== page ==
# [racket] Plot woes

2012/5/22 Matthias Felleisen <matthias at ccs.neu.edu>:
>* On May 22, 2012, at 8:05 AM, Neil Toronto wrote:
*>*
*>>* I've thought of such things before. Unfortunately, plot doesn't know where any
*>* singularities are, so it can't specifically sample the function at those points. I could > probably allow the user to tell plot where they are, but I can't think of a good API
*>* for it. I'd want something general enough to handle 1D, 2D and 3D functions,
*>* which allows the user to specify countably many missing values, and direction of
*>* (dis)continuity.
*
It is in no way a simple matter to plot functions with singularities. Especially
not if points are not known in advance. A simple heuristic is better than none
though.
Consider the one dimensional case. Let's for the sake of argument say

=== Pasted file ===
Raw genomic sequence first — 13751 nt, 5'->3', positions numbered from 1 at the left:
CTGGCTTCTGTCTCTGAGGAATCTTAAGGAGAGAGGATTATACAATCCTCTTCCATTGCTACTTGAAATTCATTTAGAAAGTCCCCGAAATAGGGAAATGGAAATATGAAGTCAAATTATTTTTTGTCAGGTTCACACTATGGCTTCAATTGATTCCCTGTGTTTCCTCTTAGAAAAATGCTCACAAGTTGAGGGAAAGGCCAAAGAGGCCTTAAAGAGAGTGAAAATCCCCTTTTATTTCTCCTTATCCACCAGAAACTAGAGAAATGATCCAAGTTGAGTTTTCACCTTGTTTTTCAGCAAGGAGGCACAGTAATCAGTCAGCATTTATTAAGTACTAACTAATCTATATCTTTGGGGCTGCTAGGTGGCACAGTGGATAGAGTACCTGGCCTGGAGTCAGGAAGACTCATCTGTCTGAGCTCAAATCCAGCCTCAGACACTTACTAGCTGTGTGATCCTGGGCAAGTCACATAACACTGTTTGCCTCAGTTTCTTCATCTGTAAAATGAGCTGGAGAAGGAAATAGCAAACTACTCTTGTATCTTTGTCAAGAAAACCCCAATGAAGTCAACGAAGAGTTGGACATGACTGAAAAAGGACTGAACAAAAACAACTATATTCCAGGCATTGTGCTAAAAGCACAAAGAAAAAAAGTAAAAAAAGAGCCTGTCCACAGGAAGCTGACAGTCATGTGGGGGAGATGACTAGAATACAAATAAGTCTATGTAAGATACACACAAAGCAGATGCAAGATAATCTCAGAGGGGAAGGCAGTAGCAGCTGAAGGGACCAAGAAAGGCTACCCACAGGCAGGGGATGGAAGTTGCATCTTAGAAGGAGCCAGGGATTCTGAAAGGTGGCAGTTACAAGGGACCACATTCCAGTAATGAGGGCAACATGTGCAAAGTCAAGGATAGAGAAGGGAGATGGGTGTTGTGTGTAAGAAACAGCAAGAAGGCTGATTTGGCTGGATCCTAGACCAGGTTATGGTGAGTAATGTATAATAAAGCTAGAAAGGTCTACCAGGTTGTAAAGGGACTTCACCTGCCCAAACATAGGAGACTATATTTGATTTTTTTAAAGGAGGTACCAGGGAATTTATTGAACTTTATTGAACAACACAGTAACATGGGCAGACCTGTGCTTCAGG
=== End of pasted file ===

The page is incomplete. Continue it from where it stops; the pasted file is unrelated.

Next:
that we sample the function f in two values a and b such that f(a) is
below y-min
and f(b) is over y-max.
If there is a singularity between a and b, then the points P(a,f(a))
and Q(b,f(b)) should not be connected, and if there is no singularity
(but a pretty steep ascent)
then the points should be connected.
By sampling points between a and b it ought to be possible to
give a heuristic of whether a singularity has been found or not.
Thinking aloud: Would a comparison of the rate ascent between a and b to the
mean rate of ascent of all sampled pairs of neighbors give anything usable?
If you know any references to papers and/or algorithm
on the subject, then do give a pointer. I was only able to find
this paper of Fateman:
http://www.cs.berkeley.edu/~fateman/papers/intervalplot.ps
which present a some nice examples of things to look out for.
(Just so I don't forget where I found it)
Matlab code using succesive refinement:
http://www.stat.colostate.edu/~estep/paov/plotfuns.m
--
Jens Axel Søgaard